Methods: In this prospective study, eligible patients enrolled in 159 hospitals in three countries were younger than 30 years, had a Lansky (patients ≤16 years) or Karnofsky (patients >16 years) performance status score of at least 50, and a new diagnosis of a WHO (2002 criteria) intermediate (rarely metastasising) or malignant soft-tissue tumour (apart from tumour types eligible for other Children's Oncology Group studies and tumours for which the therapy in this trial was deemed inappropriate), malignant peripheral nerve sheath tumour, non-metastatic and grossly resected dermatofibrosarcoma protuberans, undifferentiated embryonal sarcoma of the liver, or unclassified malignant soft-tissue sarcoma. Each patient was assigned to one of three risk groups and one of four treatment groups. Risk groups were: low (non-metastatic R0 or R1 low-grade, or ≤5 cm R1 high-grade tumour); intermediate (non-metastatic R0 or R1 >5 cm high-grade, or unresected tumour of any size or grade); or high (metastatic tumour). The treatment groups were surgery alone, radiotherapy (55·8 Gy), chemoradiotherapy (chemotherapy and 55·8 Gy radiotherapy), and neoadjuvant chemoradiotherapy (chemotherapy and 45 Gy radiotherapy, then surgery and radiotherapy boost based on margins with continued chemotherapy). Chemotherapy included six cycles of ifosfamide 3 g/m per dose intravenously on days 1-3 and five cycles of doxorubicin 37·5 mg/m per dose intravenously on days 1-2 every 3 weeks with sequence adjusted on the basis of timing of surgery or radiotherapy. The primary outcomes were event-free survival, overall survival, and the pattern of treatment failure. Analysis was done per protocol. This study has been completed and is registered with ClinicalTrials.gov, NCT00346164.

Findings: Between Feb 5, 2007, and Feb 10, 2012, 550 eligible patients were enrolled, of whom 21 were treated in the incorrect group and excluded from this analysis. 529 evaluable patients were included in the analysis: low-risk (n=222), intermediate-risk (n=227), high-risk (n=80); surgery alone (n=205), radiotherapy (n=17), chemoradiotherapy (n=111), and neoadjuvant chemoradiotherapy (n=196). At a median follow-up of 6·5 years (IQR 4·9-7·9), 5-year event-free survival and overall survival were: 88·9% (95% CI 84·0-93·8) and 96·2% (93·2-99·2) in the low-risk group; 65·0% (58·2-71·8) and 79·2% (73·4-85·0) in the intermediate-risk group; and 21·2% (11·4-31·1) and 35·5% (23·6-47·4) in the high-risk group, respectively. Risk group predicted event-free survival and overall survival (p<0·0001). No deaths from toxic events during treatment were reported. Nine patients had unexpected grade 4 adverse events (chemoradiotherapy group, n=2; neoadjuvant chemoradiotherapy group, n=7), including three wound complications that required surgery (all in the neoadjuvant chemoradiotherapy group).

Interpretation: Pre-treatment clinical features can be used to effectively define treatment failure risk and to stratify young patients with NRSTS for risk-adapted therapy. Most low-risk patients can be cured without adjuvant therapy, thereby avoiding known long-term treatment complications. Survival remains suboptimal for intermediate-risk and high-risk patients and novel therapies are needed.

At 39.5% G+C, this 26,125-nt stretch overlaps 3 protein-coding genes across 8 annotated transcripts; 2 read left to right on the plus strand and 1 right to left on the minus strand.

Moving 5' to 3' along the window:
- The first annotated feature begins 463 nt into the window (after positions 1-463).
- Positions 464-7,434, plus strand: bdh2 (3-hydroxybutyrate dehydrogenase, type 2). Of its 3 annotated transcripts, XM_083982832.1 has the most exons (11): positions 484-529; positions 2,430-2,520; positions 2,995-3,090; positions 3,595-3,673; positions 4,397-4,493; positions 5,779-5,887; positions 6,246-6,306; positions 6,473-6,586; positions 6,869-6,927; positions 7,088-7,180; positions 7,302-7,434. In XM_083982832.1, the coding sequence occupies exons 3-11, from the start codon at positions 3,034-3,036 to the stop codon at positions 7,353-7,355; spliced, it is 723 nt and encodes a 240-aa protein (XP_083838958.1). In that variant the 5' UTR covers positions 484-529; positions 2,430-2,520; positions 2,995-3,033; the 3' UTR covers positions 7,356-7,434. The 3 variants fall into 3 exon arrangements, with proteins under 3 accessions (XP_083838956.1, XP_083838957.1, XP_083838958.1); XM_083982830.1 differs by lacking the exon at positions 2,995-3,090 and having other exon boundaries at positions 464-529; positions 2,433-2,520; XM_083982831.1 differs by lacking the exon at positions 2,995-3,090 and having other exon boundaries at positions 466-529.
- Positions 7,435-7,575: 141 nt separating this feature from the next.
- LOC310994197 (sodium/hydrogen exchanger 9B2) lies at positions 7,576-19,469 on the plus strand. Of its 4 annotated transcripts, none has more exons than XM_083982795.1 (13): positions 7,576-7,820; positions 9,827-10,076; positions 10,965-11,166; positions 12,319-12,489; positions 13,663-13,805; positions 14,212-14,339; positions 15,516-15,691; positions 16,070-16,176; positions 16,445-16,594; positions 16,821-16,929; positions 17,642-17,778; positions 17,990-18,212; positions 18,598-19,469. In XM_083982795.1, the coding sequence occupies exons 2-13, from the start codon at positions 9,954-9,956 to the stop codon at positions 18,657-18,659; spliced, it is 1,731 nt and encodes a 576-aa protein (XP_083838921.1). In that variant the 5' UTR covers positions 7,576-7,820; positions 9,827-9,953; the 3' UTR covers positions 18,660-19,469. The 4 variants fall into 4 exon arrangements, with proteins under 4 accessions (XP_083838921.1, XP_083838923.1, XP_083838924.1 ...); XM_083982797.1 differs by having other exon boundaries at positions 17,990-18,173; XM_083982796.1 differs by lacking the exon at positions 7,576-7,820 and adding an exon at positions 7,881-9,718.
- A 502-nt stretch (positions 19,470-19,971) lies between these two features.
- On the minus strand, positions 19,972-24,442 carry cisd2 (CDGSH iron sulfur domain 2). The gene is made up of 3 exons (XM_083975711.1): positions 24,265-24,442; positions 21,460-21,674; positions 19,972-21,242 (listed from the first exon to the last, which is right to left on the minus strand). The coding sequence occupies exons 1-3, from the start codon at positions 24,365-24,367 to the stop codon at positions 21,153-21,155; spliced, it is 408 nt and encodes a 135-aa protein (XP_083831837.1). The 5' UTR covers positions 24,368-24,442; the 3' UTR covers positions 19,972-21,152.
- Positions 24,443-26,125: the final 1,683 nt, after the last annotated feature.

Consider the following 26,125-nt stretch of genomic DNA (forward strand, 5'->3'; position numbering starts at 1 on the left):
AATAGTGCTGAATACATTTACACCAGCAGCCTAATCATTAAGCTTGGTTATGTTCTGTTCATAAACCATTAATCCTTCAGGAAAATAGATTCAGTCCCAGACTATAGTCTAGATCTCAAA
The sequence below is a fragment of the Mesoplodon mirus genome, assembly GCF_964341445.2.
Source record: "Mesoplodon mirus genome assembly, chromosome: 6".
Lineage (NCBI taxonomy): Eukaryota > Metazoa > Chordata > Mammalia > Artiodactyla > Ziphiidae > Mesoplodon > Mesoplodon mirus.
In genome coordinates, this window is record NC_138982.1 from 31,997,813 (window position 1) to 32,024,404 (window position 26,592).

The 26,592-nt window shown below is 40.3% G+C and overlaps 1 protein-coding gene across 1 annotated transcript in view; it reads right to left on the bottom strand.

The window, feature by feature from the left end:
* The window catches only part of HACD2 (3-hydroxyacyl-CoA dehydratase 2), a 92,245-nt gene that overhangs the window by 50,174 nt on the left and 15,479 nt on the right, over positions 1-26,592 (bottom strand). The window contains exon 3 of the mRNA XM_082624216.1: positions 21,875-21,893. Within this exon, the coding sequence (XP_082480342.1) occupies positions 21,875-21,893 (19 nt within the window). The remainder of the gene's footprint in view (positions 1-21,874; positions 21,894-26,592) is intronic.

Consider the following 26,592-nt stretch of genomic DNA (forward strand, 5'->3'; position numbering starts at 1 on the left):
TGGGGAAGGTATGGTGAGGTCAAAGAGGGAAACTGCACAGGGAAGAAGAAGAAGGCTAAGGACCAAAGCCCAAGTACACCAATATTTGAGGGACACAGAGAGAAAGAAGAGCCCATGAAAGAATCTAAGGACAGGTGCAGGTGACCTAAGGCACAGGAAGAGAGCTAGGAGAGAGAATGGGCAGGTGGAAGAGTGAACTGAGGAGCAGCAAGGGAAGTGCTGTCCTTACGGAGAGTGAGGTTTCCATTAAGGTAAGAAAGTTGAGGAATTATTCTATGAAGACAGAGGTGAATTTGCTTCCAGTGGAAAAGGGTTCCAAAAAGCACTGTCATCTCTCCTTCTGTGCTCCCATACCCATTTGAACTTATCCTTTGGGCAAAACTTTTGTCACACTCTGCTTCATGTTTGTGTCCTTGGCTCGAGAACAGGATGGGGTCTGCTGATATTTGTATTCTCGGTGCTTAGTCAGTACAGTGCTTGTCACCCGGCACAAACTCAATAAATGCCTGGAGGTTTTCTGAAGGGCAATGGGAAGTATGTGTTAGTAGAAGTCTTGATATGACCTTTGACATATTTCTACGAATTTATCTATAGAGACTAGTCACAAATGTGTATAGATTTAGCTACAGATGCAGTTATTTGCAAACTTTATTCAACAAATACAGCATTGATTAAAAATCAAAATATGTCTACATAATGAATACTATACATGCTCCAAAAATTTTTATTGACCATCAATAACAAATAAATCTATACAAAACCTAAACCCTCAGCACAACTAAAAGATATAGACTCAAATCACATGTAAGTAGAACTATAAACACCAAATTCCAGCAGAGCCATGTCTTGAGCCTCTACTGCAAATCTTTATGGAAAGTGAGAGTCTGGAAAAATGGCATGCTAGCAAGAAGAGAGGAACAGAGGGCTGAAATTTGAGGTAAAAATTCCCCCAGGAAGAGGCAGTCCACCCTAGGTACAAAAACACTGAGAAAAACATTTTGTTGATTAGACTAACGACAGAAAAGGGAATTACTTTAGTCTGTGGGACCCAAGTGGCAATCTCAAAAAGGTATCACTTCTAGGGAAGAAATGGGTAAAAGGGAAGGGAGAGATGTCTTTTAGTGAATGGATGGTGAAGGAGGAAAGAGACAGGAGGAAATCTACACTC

Funding: National Institutes of Health, St Baldrick's Foundation, Seattle Children's Foundation, American Lebanese Syrian Associated Charities.
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http://dx.doi.org/10.1016/S1470-2045(19)30672-2DOI Listing
http://www.ncbi.nlm.nih.gov/pmc/articles/PMC6946838PMC
January 2020

Bayesian Modeling Identifies PLAG1 as a Key Regulator of Proliferation and Survival in Rhabdomyosarcoma Cells.

Mol Cancer Res 2020 03 22;18(3):364-374. Epub 2019 Nov 22.

Department of Pediatrics, Division of Hematology/Oncology, University of Texas Southwestern Medical Center, Dallas, Texas.

We recently developed a novel computational algorithm that incorporates Bayesian methodology to identify rhabdomyosarcoma disease genes whose expression level correlates with copy-number variations, and we identified as a candidate oncogenic driver. Although PLAG1 has been shown to contribute to other type of cancers, its role in rhabdomyosarcoma has not been elucidated. We observed that PLAG1 mRNA is highly expressed in rhabdomyosarcoma and is associated with gene copy-number gain. Knockdown of PLAG1 dramatically decreased cell accumulation and induced apoptosis in rhabdomyosarcoma cells, whereas its ectopic expression increased cell accumulation and as a xenograft and promoted G to S-phase cell-cycle progression. We found that PLAG1 regulates IGF2 expression and influences AKT and MAPK pathways in rhabdomyosarcoma, and IGF2 partially rescues cell death triggered by PLAG1 knockdown. The expression level of PLAG1 correlated with the IC of rhabdomyosarcoma cells to BMS754807, an IGF receptor inhibitor. IMPLICATIONS: Our data demonstrate that PLAG1 contributes to proliferation and survival of rhabdomyosarcoma cells at least partially by inducing IGF2, and this new understanding may have the potential for clinical translation.
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http://dx.doi.org/10.1158/1541-7786.MCR-19-0764DOI Listing
http://www.ncbi.nlm.nih.gov/pmc/articles/PMC7056573PMC
March 2020

Novel rearrangement in multifocal infantile myofibromatosis is tumorigenic and sensitive to imatinib.

Cold Spring Harb Mol Case Stud 2019 10 23;5(5). Epub 2019 Oct 23.

Division of Hematology/Oncology, Departments of Pediatrics, University of Texas Southwestern Medical Center, Dallas, Texas 75390, USA.